A lap with Lewis Hamilton
The Canadian Grand Prix with Pirelli
Just as was the case for Monaco, the Pirelli P Zero Yellow soft and P Zero Red supersoft tyres have been nominated for the Circuit Gilles Villeneuve: a semi-permanent facility, which combines bespoke sections of track with normal park roads. But Montreal is a very different proposition to Monaco, with much higher average speeds, frequently changeable weather conditions, and a low-grip surface that often catches out even the most experienced drivers – many of whom have had contact with the famous ‘wall of champions’ in the past. Other important factors affecting the tyres in Montreal include braking, with heat from the brakes warming up the tyres (although this year, the behaviour of the brakes is different, with the new brake by wire system). There are also some notable kerbs in Montreal, which force the tyre to absorb impacts as part of the car’s suspension.
Paul Hembery, Pirelli motorsport director: “We’re expecting the tyres to be worked a lot harder in Canada than they were in Monaco, with a lot more energy and greater forces going through them due to much higher speeds. This should lead to the maximum possible mechanical grip, which is certainly what’s needed in Montreal.
“There’s a high degree of track evolution and we frequently see a lot of sliding – especially with reduced downforce this year – which obviously puts an increased amount of stress on the tyre. But we are still expecting to have contained wear and degradation this weekend, even on the two softest tyres in the range. Canada always tends to be an unpredictable race where strategy can make a real difference, also because of the high probability of safety cars.
“As we saw in Monaco, taking the right strategy opportunities when they present themselves under unusual circumstances is a key element to success at any circuit that falls outside the usual mould, with Canada being a prime example. Historically, there’s a reasonable chance of rain, in which case judging the crossover points – sometimes without previous data, if each previous session has been dry – becomes crucial.”
Jean Alesi, Pirelli consultant: “Montreal is quite a special and unusual circuit, with high speeds and an interesting mix of a street circuit and a permanent track. From a driver’s perspective, the most important thing is to maintain the rear tyres in the best possible condition.
“There aren’t really any long corners, so the stress on the tyres in Canada is primarily longitudinal, under acceleration and braking. You have to be very careful getting on the power, otherwise you can wear out the tyres and then braking becomes very difficult too.
“It’s not a physically demanding track for the driver but it demands utmost concentration under braking, especially at the chicane before the pits, where the famous ‘wall of champions’ is waiting. Personally, I’ll always remember Canada for my win in 1995: it was my only F1 win, on my birthday, and with the legendary number 27 on the car, just like Gilles Villeneuve. The emotion was unbelievable.”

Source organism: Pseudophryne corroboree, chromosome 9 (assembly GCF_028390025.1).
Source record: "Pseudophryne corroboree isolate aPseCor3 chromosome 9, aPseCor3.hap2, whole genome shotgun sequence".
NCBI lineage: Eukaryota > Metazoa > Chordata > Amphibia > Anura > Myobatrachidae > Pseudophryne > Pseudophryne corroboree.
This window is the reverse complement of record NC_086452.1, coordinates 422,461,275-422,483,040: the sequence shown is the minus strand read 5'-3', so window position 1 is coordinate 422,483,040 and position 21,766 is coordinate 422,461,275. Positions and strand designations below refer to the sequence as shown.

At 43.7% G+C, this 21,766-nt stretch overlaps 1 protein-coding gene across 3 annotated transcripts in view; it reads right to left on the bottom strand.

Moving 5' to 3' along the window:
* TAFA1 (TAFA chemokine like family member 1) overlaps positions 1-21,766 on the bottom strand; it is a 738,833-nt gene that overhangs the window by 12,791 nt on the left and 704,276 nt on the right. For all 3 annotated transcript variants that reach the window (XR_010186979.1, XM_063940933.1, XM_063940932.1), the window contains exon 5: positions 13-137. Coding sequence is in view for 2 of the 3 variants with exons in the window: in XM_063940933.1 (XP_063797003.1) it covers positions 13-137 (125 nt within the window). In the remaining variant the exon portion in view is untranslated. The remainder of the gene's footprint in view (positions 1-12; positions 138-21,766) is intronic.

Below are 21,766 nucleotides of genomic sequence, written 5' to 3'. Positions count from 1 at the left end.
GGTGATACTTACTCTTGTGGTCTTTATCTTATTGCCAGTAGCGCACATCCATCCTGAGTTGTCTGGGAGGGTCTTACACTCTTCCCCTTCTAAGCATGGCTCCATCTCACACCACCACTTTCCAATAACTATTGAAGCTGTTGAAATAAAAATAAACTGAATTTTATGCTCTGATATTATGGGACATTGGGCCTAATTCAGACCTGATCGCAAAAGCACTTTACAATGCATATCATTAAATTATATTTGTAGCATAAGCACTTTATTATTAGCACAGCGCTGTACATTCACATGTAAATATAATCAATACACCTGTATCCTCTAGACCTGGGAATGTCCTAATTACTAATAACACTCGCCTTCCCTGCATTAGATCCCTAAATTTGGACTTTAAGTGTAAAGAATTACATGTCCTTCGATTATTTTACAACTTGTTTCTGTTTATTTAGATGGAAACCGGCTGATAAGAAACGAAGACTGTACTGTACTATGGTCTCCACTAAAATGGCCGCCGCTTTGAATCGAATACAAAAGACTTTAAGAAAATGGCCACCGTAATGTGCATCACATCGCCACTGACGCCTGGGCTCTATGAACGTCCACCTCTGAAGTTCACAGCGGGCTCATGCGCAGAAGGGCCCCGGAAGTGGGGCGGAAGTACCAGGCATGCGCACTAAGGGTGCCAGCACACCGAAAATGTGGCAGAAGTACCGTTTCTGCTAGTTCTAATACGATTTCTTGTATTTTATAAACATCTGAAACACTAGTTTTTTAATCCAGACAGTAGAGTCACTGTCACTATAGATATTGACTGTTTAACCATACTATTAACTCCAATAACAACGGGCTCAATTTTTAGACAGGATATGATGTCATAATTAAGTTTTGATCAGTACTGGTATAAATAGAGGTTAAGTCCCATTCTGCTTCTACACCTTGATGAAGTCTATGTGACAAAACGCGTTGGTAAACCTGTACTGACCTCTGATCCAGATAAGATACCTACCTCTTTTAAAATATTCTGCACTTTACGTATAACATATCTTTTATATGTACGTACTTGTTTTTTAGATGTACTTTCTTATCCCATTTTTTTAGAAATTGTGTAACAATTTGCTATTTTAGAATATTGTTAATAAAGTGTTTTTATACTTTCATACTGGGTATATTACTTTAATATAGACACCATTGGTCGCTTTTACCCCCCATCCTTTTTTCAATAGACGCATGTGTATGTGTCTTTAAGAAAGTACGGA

The circuit from a tyre point of view
Traction and braking are the two key points that affect tyres in Montreal, with the increased torque and diminished downforce of the 2014 cars making the track even harder to master this year. The biggest risk is wheelspin, with the action of the tyres against the track overheating the tread. Late braking can cause flat-spotting if a wheel locks up – however, the design of the 2014 tyres have made them a lot more resistant to this phenomenon.
The cars tend to run a low downforce set-up in Montreal, to maximise a top speed of over 300kph on the straights. The trade-off for this is less aerodynamic grip through corners, meaning that the cars slide more and are more reliant on mechanical grip from the tyre compound to get round the corner.
The supersoft tyre is a low working range compound, capable of achieving optimal performance even at low temperatures. The soft tyre is a high working range compound, suitable for higher temperatures and more strenuous track conditions. The weather in Canada can be variable, often causing the race to be interrupted. The 2011 Canadian Grand Prix, Pirelli’s first race in Canada of the current era, was also the longest in Formula One history, due to repeated stoppages.
One of the biggest challenges for the tyres in Canada is the fact that the asphalt is extremely inconsistent, made up of a number of different surfaces that offer variable levels of grip. The job of the tyre compound is to smooth out these differences to offer as consistent a level of grip as possible.
Sebastian Vettel won for Red Bull last year, having qualified on pole. He claimed victory with a two- stop strategy (supersoft-medium-medium) having used the intermediate tyre in a wet qualifying session. While Pirelli is nominating the soft rather than the medium tyre alongside the supersoft this year, all the 2014 compounds are slightly harder than their predecessors.
Circuit Gilles Villeneuve with Pirelli
The Canadian Grand Prix with Brembo